In April, I started a new job as executive director of the A Level Content Advisory Board (ALCAB), which had been set up in response to an invitation from the government to the Russell Group of universities.
My previous experience of A levels had been as the first CEO of Ofqual, the regulator of qualifications and exams in England, followed by three years working for Cambridge International Examinations in South East Asia and living in Singapore.
As I flew back to the uncertain British summer, I wondered what I had let myself in for.
Policy decisions on assessment for A level had already been made: a move from modules to terminal exams, the controversial “decoupling” of the AS qualification, and a stiff regulatory test to be applied before “non-exam assessment”, such as coursework, could be included.
The government’s 2010 White Paper had promised greater involvement of universities in influencing the content of A levels, but it took a while to get arrangements for that up and running, and meantime the steamroller of the reform timetable was moving on.
A first sift of A level subjects was carried out by awarding organisations, under the chairmanship of Professor Mark Smith, to judge which needed more fundamental review of their content in order to be suitable for the new format.
As a result ALCAB was asked to review three subject groups: modern and classical languages; mathematics and further mathematics; and geography. By the time I arrived work on each was well down the road, and in July 2014 our reports were published.
The Department for Education (DfE) is currently consulting on the content of new A levels, including those reviewed by ALCAB, for first teaching in 2016. Their consultation closes tomorrow (Friday, September 19).
Despite the awkward timing, I hope that as many teachers as possible will be able to respond. Ofqual is also consulting and you get an extra few days to respond to them, until Monday (September 22).
Looking back on my three months’ involvement in this process, and on the reaction to the reports, how does it feel now? Well, although the subjects we reviewed were very different, there were some common themes.
The panels were aiming, above all, to breathe new life into the qualifications. They wanted the subject-matter of A levels to be engaging and rich, rather than a recycling of generic topics that had already been studied at GCSE.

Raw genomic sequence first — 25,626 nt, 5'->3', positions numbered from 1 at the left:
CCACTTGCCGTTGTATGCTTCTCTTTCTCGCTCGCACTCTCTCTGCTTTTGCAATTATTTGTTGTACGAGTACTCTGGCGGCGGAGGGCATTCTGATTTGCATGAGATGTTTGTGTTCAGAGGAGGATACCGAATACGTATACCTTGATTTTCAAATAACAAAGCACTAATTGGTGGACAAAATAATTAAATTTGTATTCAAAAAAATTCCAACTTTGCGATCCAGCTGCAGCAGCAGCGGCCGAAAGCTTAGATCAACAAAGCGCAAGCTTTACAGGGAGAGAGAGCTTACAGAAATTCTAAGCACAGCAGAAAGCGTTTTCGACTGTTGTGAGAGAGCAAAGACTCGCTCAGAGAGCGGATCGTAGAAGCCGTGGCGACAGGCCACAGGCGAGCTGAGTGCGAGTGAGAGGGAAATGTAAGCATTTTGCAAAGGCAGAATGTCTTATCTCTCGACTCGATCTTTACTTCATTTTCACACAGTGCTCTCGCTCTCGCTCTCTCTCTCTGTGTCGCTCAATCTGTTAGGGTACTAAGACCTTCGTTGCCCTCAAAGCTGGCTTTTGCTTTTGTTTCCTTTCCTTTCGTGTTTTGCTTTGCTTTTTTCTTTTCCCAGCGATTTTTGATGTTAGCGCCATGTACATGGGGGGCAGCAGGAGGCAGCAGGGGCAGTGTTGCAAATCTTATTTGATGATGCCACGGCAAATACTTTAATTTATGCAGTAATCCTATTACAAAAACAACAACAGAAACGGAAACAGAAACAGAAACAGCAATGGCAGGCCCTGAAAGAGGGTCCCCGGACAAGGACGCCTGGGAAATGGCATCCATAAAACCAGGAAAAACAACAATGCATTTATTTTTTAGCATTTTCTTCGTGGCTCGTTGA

They were not seeking to make the A levels more difficult than the current qualifications. However, they were aware that by specifying what was required in more detail than had previously been done, the content might look more difficult, and they very much hoped that students, their parents and teachers would not be put off by that.
And all the panels believed that the AS qualification was valuable and valued by universities. They made recommendations to enrich the content of AS levels, and they fervently hoped that students from all backgrounds would continue to have the opportunity to study for them.
Surveying the scene now, I am struck by three things. First, there has been a shift in the overall balance of power between assessment and curriculum considerations in the design and review of A levels. I had long experience, both at the Qualifications and Curriculum Authority (QCA), and then at Ofqual, of the need to balance curricular issues with assessment requirements.
At that time I was flying the assessment flag and I won some arguments with curriculum experts at QCA, but lost others. That was probably right. All of us were trying to support the overriding aim of good education.
Bringing together expertise and advice on curricular aspects of A levels is not arranged in the way it used to be. A range of organisations have contributed their pennyworth, but there is a lack of cohesion on the curriculum side of the balance, and a danger that assessment considerations will always prevail.
Second, it follows on that once final decisions are made on the content of the new qualifications, it is important that the spirit as well as the letter of these requirements survives the rigours of the accreditation process in which Ofqual checks the details of the assessments designed by the exam boards.
Subject experts, including universities and the subject associations, need to continue to be involved as the new qualifications are designed and implemented.
Finally, we need to remember that on the whole the A levels are good qualifications now, and our work is designed to make them better.
The Singaporeans used to tell me that they were amused by the English saying “if it ain’t broke, don’t fix it”. They say: “Even if it isn’t broken, take it to bits, study it and see how it can be improved.”
Admittedly, the programmes of educational reform in Singapore are not as rushed as ours are. But if the result of ALCAB’s work is richer, more engaging A levels, it will all have been worthwhile.
Isabel Nisbet is executive director of the A Level Content Advisory Board (ALCAB).